VEKA, one of my companies to watch in 2018, has announced that it is to build from scratch a third PVCu recycling plant right here in the UK. More specifically, in Wellingborough, Northamptonshire. In what will be another boost to UK manufacturing and job creation, it comes at a time when scrutiny on plastics in the world is becoming a lot stronger.
As the anti-plastic movement grows, this is one good forward step towards combating that.
Good for jobs, construction and recycling
The news originally broke on Plastic News Europe. If you click here you can read their original report in full. But in the report, it says that VEKA is to invest £8m in the project in Wellingborough. This will be a new plant, built from scratch.
So before we come onto the green credentials of the project, consider for a moment the economic benefits. £8m in a custom built recycling facility is no small potatoes. This will be their fourth recycling facility, to add to the processing plant in Kent, their factory in Vendeuvre Sur Barse in France, and their large facility in Behringen in Germany. This new Wellingborough facility will bring total capacity in tonnage across the company past the 100,000 per year mark.
A factory like this will create hundreds of new jobs, and add extra support to the local economy of Wellingborough, with the trickle-down effect creating more jobs in the town. It adds an extra boost to UK construction, at a time where we need as much of it as possible. And this is a sign, that despite ongoing matters with the EU, there is still potential in the UK for European and other companies around the world.
Making the first move
As we have seen, the anti-plastic movement is growing. And quite rightly, lets not get that wrong. The misuse of plastic has done a great deal of harm to the very place we all have to live in. I have written recently that it won’t be long before the attention of the media and the public turn towards PVCu windows and doors.
The PVCu industry has a right to exist. But it also has an obligation to operate in a sustainable and as environmentally friendly way as possible. I sense VEKA see this, and with the UK being a huge market for the material, they understand that it is right to build this new recycling plant here in the UK. And make no mistake, the spotlight will at some point soon turn to PVCu windows and doors.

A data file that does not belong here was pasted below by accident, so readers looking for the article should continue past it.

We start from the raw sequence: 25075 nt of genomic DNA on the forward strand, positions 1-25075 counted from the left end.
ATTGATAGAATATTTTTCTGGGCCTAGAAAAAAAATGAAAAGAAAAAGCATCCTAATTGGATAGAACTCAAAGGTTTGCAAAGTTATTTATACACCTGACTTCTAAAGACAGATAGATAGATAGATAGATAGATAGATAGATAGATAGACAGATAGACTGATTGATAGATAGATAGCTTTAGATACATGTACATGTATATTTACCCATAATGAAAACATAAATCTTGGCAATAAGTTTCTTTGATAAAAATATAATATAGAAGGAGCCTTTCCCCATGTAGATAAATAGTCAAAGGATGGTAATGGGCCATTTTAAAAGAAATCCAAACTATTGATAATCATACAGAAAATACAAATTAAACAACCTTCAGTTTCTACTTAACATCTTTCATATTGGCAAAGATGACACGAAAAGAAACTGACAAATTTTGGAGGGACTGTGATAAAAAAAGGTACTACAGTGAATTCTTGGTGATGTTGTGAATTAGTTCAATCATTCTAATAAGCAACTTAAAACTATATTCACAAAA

This new Wellingborough facility will be able to take virgin and post-consumer materials, with all parts attached minus the glass. It can also take all profiles, not just VEKA products. The new recycled material will be able to be turned into new window and door profiles, as well as trims and cills. The report on PNE also states that VEKA intends to use the most up to date technology within the plant. So expect this new UK facility to be the new leader within the group.
VEKA are making the first move here, and they want to get ahead of the game both for environmental and business reasons. They know that they have to be seen to be making PVCu a much more climate friendly material. They also know that as the green economy grows, there is money to be made. If they can sow up the mass majority of PVCu recycling, get ahead of anyone else who is even thinking about expanding their own market share, they can squeeze as much revenue out of recycling PVCu as possible.
What this also means is more recycled profile is going to be in circulation in the UK market. Fabricators and installers cannot hide away from it much longer. Virgin PVCu is at some point going to become a dirty word, whether you agree with the premise or not. The whole of the PVCu supply chain needs to quickly get used to the idea of using recycled materials. When the general public changes it’s mind on something, it’s wise to move with the times than to resist it.
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